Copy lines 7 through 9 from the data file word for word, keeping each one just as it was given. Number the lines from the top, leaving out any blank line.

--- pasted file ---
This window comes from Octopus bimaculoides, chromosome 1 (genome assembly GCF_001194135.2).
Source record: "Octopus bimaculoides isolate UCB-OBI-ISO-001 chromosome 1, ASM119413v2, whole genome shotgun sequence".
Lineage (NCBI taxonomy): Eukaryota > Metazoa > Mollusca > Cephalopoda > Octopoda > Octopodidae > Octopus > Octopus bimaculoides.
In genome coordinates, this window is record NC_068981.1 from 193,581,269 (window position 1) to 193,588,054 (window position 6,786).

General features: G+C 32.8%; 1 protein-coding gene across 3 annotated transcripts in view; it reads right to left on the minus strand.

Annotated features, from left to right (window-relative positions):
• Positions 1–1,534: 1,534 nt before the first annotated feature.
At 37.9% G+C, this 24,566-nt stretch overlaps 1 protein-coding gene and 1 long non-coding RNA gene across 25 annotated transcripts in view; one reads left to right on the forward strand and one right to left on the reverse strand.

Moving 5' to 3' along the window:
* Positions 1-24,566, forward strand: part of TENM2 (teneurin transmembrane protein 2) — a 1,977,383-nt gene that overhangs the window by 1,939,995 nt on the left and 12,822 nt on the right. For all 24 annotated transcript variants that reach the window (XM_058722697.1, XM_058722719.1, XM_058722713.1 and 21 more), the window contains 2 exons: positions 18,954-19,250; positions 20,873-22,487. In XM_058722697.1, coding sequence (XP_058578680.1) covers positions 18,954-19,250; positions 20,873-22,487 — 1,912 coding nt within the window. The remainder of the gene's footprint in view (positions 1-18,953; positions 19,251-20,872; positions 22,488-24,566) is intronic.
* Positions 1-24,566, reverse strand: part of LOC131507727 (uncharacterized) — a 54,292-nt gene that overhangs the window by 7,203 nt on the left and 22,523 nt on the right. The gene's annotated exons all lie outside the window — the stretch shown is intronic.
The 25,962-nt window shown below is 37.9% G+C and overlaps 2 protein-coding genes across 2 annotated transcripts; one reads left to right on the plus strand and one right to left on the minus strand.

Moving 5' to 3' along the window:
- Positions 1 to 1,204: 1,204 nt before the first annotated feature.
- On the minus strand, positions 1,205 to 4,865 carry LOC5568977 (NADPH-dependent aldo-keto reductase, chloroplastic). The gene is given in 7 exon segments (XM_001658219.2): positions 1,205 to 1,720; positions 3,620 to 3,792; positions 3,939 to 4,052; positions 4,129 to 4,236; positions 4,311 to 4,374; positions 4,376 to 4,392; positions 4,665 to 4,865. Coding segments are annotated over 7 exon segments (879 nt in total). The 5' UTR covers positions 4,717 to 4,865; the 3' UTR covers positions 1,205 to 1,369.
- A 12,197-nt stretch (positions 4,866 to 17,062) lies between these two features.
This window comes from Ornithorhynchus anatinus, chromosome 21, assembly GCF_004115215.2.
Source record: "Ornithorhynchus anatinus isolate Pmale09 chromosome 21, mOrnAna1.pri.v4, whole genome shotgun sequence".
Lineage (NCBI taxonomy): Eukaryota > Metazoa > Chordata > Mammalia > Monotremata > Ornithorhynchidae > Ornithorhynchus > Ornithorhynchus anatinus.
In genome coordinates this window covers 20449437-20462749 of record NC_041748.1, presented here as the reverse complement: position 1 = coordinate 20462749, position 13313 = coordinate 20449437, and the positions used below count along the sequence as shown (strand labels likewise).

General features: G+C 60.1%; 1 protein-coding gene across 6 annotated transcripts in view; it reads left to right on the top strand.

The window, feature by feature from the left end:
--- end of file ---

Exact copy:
• Positions 1–1,534: 1,534 nt before the first annotated feature.
At 37.9% G+C, this 24,566-nt stretch overlaps 1 protein-coding gene and 1 long non-coding RNA gene across 25 annotated transcripts in view; one reads left to right on the forward strand and one right to left on the reverse strand.

Moving 5' to 3' along the window: